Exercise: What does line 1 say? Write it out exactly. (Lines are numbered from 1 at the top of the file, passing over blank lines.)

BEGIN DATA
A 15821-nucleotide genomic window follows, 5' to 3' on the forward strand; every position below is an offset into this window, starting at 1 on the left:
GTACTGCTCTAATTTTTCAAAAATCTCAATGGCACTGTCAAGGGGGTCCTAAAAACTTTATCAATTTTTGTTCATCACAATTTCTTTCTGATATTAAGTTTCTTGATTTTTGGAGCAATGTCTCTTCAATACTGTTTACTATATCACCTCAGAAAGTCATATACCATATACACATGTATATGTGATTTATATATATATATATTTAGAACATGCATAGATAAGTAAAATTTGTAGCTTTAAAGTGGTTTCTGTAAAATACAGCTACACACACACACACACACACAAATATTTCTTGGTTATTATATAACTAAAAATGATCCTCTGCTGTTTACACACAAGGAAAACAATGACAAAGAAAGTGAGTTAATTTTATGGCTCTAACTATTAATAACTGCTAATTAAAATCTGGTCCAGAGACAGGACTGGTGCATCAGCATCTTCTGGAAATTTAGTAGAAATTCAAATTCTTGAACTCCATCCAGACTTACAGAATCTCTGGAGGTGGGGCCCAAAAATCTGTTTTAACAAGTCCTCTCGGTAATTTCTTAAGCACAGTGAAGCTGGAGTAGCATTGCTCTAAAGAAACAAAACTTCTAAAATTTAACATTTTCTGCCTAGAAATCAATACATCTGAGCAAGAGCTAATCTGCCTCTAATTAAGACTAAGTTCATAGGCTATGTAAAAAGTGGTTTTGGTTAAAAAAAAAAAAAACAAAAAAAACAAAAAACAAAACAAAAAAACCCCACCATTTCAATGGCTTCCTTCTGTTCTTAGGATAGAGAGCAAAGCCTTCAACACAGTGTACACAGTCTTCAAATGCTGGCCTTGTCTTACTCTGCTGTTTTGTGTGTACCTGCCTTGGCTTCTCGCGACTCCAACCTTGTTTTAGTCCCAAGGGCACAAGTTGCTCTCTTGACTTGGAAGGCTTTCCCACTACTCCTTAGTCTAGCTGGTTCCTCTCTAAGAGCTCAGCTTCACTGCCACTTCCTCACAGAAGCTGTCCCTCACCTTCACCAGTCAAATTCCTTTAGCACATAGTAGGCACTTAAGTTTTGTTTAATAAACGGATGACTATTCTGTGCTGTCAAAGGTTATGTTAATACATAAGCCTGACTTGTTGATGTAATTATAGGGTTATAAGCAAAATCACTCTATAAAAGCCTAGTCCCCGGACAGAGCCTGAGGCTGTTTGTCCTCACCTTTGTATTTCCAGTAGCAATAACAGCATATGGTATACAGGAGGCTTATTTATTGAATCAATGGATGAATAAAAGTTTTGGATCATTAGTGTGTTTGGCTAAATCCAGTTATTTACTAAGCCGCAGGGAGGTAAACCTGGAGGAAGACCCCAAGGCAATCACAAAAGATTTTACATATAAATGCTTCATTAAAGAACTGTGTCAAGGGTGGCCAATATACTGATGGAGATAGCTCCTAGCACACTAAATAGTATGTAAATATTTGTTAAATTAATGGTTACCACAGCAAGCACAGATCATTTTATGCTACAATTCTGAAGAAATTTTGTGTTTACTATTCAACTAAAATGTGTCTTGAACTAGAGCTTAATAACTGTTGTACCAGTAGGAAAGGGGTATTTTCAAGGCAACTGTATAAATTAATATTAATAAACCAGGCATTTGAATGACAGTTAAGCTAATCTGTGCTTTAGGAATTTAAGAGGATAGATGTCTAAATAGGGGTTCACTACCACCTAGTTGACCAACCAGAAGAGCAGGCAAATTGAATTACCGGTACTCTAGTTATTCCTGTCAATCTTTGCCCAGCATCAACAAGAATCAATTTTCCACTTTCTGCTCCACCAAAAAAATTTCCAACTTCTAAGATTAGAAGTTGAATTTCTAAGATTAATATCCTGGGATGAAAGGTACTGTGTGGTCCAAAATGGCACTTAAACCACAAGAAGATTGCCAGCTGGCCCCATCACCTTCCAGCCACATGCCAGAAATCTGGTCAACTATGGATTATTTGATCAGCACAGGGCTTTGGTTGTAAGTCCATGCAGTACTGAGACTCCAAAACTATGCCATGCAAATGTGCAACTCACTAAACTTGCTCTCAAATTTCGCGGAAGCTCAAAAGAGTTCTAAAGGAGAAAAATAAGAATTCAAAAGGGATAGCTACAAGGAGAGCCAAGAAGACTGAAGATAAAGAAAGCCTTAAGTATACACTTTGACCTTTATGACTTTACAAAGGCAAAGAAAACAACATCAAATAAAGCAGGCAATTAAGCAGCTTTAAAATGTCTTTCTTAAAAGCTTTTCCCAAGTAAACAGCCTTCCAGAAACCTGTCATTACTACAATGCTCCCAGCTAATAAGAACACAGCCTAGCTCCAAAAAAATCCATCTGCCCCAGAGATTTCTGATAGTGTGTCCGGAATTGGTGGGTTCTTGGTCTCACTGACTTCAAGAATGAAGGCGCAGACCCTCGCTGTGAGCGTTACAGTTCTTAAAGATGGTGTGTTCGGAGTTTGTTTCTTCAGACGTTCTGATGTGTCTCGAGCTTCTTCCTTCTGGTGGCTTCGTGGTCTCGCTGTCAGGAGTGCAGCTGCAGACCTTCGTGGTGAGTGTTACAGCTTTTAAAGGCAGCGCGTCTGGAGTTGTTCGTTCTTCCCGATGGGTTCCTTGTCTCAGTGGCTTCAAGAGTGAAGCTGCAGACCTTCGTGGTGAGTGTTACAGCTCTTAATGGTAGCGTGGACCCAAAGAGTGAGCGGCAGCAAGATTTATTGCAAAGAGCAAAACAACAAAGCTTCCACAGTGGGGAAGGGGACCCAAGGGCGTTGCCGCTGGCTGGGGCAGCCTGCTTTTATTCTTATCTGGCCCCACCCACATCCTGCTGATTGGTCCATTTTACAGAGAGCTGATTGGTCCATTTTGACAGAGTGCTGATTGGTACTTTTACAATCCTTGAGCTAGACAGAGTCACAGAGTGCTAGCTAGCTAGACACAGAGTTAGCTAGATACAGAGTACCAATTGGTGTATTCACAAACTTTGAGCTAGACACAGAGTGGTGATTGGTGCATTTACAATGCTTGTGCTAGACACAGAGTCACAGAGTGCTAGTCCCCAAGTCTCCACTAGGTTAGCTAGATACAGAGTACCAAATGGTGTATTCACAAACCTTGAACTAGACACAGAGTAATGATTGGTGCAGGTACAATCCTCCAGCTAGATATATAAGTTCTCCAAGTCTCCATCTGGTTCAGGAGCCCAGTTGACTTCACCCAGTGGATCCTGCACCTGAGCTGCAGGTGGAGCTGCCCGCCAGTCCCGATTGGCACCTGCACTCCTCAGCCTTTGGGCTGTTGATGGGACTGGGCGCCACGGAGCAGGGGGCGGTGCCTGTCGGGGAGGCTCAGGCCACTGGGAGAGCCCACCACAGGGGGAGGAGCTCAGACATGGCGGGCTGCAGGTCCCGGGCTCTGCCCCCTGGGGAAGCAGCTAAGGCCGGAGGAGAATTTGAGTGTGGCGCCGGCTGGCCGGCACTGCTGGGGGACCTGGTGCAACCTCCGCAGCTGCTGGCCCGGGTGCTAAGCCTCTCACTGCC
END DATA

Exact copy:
A 15821-nucleotide genomic window follows, 5' to 3' on the forward strand; every position below is an offset into this window, starting at 1 on the left: